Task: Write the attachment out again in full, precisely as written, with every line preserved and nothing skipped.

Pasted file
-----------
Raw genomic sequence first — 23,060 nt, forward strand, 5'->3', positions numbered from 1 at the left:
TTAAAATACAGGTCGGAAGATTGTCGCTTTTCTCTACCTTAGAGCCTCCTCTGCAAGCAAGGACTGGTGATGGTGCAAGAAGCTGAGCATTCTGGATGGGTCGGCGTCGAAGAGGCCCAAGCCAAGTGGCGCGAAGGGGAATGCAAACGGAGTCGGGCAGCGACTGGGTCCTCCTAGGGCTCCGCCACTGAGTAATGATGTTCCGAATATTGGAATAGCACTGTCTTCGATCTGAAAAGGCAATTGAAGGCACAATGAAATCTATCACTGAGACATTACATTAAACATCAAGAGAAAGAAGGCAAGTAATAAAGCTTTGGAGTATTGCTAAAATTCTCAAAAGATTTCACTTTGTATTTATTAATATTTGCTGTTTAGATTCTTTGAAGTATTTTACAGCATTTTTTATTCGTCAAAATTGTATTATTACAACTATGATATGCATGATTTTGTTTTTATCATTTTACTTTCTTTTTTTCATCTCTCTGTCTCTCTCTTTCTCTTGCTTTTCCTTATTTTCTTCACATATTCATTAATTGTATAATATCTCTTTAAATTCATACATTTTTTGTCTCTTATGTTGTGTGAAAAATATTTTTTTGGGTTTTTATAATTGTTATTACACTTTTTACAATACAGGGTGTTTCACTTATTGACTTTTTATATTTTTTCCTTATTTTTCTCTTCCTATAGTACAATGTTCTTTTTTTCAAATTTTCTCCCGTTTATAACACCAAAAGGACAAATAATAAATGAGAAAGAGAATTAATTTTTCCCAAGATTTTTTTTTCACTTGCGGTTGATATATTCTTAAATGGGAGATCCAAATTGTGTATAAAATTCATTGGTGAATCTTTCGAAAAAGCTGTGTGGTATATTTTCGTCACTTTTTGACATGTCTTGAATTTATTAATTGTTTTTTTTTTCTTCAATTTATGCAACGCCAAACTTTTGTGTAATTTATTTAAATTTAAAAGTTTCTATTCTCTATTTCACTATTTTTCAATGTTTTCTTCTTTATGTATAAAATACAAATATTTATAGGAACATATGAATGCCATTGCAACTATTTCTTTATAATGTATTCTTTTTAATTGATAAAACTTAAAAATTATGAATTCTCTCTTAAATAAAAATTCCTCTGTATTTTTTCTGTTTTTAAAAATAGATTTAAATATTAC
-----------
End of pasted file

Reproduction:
Raw genomic sequence first — 23,060 nt, forward strand, 5'->3', positions numbered from 1 at the left:
TTAAAATACAGGTCGGAAGATTGTCGCTTTTCTCTACCTTAGAGCCTCCTCTGCAAGCAAGGACTGGTGATGGTGCAAGAAGCTGAGCATTCTGGATGGGTCGGCGTCGAAGAGGCCCAAGCCAAGTGGCGCGAAGGGGAATGCAAACGGAGTCGGGCAGCGACTGGGTCCTCCTAGGGCTCCGCCACTGAGTAATGATGTTCCGAATATTGGAATAGCACTGTCTTCGATCTGAAAAGGCAATTGAAGGCACAATGAAATCTATCACTGAGACATTACATTAAACATCAAGAGAAAGAAGGCAAGTAATAAAGCTTTGGAGTATTGCTAAAATTCTCAAAAGATTTCACTTTGTATTTATTAATATTTGCTGTTTAGATTCTTTGAAGTATTTTACAGCATTTTTTATTCGTCAAAATTGTATTATTACAACTATGATATGCATGATTTTGTTTTTATCATTTTACTTTCTTTTTTTCATCTCTCTGTCTCTCTCTTTCTCTTGCTTTTCCTTATTTTCTTCACATATTCATTAATTGTATAATATCTCTTTAAATTCATACATTTTTTGTCTCTTATGTTGTGTGAAAAATATTTTTTTGGGTTTTTATAATTGTTATTACACTTTTTACAATACAGGGTGTTTCACTTATTGACTTTTTATATTTTTTCCTTATTTTTCTCTTCCTATAGTACAATGTTCTTTTTTTCAAATTTTCTCCCGTTTATAACACCAAAAGGACAAATAATAAATGAGAAAGAGAATTAATTTTTCCCAAGATTTTTTTTTCACTTGCGGTTGATATATTCTTAAATGGGAGATCCAAATTGTGTATAAAATTCATTGGTGAATCTTTCGAAAAAGCTGTGTGGTATATTTTCGTCACTTTTTGACATGTCTTGAATTTATTAATTGTTTTTTTTTTCTTCAATTTATGCAACGCCAAACTTTTGTGTAATTTATTTAAATTTAAAAGTTTCTATTCTCTATTTCACTATTTTTCAATGTTTTCTTCTTTATGTATAAAATACAAATATTTATAGGAACATATGAATGCCATTGCAACTATTTCTTTATAATGTATTCTTTTTAATTGATAAAACTTAAAAATTATGAATTCTCTCTTAAATAAAAATTCCTCTGTATTTTTTCTGTTTTTAAAAATAGATTTAAATATTAC